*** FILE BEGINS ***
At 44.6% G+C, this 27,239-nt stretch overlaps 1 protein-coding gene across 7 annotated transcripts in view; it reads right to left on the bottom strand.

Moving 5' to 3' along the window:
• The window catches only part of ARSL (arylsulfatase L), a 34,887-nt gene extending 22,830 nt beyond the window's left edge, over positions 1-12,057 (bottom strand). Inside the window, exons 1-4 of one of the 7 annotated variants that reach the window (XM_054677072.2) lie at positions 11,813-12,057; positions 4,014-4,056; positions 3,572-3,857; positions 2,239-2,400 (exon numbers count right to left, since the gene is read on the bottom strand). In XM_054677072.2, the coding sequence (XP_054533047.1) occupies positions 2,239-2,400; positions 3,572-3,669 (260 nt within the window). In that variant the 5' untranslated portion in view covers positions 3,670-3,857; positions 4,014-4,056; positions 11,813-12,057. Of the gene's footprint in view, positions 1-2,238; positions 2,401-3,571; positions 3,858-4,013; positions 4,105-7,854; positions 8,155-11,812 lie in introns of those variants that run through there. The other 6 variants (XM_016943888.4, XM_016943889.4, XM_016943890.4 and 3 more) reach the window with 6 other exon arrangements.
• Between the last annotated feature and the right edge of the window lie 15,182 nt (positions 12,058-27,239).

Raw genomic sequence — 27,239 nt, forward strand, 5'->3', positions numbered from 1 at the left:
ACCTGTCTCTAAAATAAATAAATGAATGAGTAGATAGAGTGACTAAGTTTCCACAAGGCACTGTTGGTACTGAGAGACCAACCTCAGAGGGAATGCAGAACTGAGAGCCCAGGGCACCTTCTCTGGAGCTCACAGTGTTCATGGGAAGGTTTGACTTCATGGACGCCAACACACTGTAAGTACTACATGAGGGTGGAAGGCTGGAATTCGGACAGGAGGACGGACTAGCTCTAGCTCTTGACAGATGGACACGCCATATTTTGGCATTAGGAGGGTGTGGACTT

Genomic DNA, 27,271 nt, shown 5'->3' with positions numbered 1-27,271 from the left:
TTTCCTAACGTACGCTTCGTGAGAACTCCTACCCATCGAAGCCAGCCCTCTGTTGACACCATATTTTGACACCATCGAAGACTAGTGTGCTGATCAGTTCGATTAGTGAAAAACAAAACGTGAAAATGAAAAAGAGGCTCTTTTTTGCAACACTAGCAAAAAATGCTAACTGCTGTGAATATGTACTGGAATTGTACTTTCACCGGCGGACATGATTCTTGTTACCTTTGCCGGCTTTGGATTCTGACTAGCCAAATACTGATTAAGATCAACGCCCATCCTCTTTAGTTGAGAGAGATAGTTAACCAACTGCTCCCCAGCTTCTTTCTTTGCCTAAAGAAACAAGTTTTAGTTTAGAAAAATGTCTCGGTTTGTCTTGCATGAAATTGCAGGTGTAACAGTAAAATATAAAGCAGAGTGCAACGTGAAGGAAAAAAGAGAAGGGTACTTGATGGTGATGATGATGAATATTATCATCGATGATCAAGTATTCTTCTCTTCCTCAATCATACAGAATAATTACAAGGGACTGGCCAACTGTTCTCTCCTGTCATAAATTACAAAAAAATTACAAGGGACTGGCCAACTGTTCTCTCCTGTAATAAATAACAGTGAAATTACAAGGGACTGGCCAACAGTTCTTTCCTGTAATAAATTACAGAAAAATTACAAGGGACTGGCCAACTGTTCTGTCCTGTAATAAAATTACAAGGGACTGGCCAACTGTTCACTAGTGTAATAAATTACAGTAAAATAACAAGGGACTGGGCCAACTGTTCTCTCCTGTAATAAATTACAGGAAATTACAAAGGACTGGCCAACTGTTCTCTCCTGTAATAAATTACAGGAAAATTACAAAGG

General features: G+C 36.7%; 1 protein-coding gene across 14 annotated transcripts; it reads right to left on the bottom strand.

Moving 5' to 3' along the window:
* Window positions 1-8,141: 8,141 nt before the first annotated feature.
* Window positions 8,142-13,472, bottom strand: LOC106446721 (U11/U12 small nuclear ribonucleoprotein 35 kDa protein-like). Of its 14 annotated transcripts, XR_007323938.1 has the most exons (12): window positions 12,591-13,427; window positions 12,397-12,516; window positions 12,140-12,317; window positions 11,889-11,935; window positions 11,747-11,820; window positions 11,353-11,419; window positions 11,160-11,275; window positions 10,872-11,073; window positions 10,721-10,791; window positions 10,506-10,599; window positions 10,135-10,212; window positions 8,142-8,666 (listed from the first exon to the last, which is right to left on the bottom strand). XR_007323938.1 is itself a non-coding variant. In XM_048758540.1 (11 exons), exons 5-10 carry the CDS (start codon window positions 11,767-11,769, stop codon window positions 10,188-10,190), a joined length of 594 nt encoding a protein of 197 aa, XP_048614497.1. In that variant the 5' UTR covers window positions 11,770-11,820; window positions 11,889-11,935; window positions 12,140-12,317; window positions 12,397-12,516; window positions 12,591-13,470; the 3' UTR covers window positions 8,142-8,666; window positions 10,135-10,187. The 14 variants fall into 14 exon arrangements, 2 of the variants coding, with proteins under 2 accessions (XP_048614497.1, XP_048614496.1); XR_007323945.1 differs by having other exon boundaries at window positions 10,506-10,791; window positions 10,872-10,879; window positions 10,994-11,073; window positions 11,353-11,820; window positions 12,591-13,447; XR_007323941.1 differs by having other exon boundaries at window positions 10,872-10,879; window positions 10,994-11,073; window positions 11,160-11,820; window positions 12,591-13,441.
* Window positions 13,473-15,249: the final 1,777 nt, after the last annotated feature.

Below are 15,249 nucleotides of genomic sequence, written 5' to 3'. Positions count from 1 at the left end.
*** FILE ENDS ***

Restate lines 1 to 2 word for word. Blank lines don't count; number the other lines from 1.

At 44.6% G+C, this 27,239-nt stretch overlaps 1 protein-coding gene across 7 annotated transcripts in view; it reads right to left on the bottom strand.

Moving 5' to 3' along the window: